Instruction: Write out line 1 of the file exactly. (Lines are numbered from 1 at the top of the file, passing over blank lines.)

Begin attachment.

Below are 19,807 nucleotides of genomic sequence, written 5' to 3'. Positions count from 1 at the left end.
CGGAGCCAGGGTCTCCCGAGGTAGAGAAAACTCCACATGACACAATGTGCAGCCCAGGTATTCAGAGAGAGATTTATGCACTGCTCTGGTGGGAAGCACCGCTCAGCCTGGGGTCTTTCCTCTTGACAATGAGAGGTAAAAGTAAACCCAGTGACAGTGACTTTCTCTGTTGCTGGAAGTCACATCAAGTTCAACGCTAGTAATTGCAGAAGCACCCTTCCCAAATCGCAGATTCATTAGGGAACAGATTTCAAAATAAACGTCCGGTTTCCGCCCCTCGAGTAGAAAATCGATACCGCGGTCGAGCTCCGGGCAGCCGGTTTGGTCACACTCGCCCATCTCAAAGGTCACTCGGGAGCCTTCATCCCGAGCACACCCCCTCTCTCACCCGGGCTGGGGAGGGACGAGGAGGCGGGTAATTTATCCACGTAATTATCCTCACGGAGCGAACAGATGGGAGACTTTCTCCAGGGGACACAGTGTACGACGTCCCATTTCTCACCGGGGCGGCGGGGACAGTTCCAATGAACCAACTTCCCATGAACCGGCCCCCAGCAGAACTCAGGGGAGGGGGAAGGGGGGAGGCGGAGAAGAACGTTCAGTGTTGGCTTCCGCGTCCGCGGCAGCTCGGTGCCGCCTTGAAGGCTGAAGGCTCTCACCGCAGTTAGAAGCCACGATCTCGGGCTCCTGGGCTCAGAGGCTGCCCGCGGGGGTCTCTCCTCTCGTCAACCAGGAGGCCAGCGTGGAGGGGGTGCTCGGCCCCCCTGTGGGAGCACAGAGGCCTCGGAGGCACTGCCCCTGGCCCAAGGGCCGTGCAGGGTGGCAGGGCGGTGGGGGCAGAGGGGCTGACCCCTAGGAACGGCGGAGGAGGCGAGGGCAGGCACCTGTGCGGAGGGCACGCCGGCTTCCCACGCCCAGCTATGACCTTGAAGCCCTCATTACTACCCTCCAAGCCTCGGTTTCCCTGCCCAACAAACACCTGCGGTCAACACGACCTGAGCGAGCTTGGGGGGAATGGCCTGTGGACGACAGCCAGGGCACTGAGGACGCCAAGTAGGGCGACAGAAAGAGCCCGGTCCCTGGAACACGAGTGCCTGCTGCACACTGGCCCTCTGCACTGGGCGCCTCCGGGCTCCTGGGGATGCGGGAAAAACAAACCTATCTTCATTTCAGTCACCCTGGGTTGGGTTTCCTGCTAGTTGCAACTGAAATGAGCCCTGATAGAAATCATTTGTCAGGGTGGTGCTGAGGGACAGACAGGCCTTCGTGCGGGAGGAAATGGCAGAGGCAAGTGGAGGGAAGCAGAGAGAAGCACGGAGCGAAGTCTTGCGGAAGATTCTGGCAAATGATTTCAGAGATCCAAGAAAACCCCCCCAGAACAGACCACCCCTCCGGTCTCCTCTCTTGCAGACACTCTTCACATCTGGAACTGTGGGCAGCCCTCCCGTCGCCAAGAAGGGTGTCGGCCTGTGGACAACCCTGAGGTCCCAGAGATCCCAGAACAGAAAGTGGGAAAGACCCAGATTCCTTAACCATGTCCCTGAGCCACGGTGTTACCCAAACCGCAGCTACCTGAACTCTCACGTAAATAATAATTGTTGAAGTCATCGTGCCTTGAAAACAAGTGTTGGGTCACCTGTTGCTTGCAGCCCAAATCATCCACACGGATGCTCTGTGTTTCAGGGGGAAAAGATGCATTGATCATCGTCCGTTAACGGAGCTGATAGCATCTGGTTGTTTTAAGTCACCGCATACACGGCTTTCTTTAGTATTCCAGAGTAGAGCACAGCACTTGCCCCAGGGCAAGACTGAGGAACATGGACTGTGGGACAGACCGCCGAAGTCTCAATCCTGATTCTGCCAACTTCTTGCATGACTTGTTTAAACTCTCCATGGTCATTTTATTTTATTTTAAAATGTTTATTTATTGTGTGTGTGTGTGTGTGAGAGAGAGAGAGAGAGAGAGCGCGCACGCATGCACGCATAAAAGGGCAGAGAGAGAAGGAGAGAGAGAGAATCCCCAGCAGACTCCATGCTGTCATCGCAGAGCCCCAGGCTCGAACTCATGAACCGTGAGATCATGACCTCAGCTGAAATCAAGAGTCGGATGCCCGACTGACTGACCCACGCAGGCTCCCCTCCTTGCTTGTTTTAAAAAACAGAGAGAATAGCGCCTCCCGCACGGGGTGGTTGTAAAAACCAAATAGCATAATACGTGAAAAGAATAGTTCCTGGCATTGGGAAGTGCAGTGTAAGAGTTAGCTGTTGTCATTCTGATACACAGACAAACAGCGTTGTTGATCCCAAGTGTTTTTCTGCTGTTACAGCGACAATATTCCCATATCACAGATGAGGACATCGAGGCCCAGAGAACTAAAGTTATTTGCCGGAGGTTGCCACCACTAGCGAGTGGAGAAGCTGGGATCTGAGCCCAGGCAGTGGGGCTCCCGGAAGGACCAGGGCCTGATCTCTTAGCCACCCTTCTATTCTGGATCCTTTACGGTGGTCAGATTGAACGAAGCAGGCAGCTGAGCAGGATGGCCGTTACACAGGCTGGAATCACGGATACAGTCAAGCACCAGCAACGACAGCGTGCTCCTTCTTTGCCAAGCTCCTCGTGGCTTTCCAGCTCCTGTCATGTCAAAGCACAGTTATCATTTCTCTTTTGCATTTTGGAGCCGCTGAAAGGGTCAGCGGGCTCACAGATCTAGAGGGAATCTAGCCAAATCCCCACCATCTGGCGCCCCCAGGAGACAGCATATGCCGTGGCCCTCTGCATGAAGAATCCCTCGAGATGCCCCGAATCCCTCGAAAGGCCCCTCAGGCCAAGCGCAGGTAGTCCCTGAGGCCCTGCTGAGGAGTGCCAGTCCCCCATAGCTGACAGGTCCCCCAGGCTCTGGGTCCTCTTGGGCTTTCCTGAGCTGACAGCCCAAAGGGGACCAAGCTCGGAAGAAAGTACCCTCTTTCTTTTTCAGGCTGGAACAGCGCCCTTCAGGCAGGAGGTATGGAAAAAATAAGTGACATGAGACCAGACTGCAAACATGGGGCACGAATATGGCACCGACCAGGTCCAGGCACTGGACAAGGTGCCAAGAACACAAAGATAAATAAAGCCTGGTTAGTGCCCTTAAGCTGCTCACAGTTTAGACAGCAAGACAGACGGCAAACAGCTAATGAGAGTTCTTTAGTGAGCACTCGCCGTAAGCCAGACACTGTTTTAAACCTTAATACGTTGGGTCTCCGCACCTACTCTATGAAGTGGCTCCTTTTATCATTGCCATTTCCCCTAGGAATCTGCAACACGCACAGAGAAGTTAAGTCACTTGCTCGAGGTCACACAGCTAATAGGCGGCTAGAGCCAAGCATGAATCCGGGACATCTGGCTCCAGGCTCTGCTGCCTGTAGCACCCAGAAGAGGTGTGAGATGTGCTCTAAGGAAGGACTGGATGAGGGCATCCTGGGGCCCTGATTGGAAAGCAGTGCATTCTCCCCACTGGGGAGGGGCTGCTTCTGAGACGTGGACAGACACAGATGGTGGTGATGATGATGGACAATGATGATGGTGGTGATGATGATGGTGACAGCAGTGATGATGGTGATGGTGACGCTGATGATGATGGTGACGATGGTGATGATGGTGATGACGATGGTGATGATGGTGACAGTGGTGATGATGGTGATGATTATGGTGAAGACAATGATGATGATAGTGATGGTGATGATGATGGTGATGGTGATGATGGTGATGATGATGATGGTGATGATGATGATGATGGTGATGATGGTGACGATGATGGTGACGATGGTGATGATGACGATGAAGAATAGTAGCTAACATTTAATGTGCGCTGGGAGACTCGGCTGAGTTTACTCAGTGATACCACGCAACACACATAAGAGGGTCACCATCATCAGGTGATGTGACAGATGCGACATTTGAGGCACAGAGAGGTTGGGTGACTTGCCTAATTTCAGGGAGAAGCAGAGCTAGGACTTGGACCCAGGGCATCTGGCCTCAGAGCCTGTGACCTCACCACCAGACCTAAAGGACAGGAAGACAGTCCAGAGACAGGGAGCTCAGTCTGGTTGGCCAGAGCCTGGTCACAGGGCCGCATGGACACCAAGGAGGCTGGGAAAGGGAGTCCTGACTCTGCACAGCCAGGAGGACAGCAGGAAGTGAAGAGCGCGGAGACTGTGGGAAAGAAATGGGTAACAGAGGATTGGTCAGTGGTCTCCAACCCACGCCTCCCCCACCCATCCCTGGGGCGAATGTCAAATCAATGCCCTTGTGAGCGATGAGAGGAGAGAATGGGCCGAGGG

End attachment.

Below are 19,807 nucleotides of genomic sequence, written 5' to 3'. Positions count from 1 at the left end.